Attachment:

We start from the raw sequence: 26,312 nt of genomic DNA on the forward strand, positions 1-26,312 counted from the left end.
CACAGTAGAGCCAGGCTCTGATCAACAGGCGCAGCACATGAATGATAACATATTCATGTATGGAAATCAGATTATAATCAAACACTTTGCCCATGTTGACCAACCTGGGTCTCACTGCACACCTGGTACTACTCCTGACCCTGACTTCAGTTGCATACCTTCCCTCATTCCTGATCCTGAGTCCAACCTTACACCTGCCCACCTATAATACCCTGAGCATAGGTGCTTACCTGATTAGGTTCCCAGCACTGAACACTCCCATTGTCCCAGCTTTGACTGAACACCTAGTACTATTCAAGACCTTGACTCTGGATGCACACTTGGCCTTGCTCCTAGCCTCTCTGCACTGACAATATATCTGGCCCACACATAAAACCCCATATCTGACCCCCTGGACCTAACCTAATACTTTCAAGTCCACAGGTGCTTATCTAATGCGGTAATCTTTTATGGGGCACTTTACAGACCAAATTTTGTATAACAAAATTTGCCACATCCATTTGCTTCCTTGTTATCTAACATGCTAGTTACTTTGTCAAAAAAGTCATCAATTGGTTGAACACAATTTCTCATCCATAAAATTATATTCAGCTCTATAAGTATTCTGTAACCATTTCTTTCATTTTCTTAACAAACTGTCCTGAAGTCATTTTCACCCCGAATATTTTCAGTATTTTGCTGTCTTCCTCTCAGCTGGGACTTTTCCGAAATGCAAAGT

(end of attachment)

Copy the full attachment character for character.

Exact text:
We start from the raw sequence: 26,312 nt of genomic DNA on the forward strand, positions 1-26,312 counted from the left end.
CACAGTAGAGCCAGGCTCTGATCAACAGGCGCAGCACATGAATGATAACATATTCATGTATGGAAATCAGATTATAATCAAACACTTTGCCCATGTTGACCAACCTGGGTCTCACTGCACACCTGGTACTACTCCTGACCCTGACTTCAGTTGCATACCTTCCCTCATTCCTGATCCTGAGTCCAACCTTACACCTGCCCACCTATAATACCCTGAGCATAGGTGCTTACCTGATTAGGTTCCCAGCACTGAACACTCCCATTGTCCCAGCTTTGACTGAACACCTAGTACTATTCAAGACCTTGACTCTGGATGCACACTTGGCCTTGCTCCTAGCCTCTCTGCACTGACAATATATCTGGCCCACACATAAAACCCCATATCTGACCCCCTGGACCTAACCTAATACTTTCAAGTCCACAGGTGCTTATCTAATGCGGTAATCTTTTATGGGGCACTTTACAGACCAAATTTTGTATAACAAAATTTGCCACATCCATTTGCTTCCTTGTTATCTAACATGCTAGTTACTTTGTCAAAAAAGTCATCAATTGGTTGAACACAATTTCTCATCCATAAAATTATATTCAGCTCTATAAGTATTCTGTAACCATTTCTTTCATTTTCTTAACAAACTGTCCTGAAGTCATTTTCACCCCGAATATTTTCAGTATTTTGCTGTCTTCCTCTCAGCTGGGACTTTTCCGAAATGCAAAGT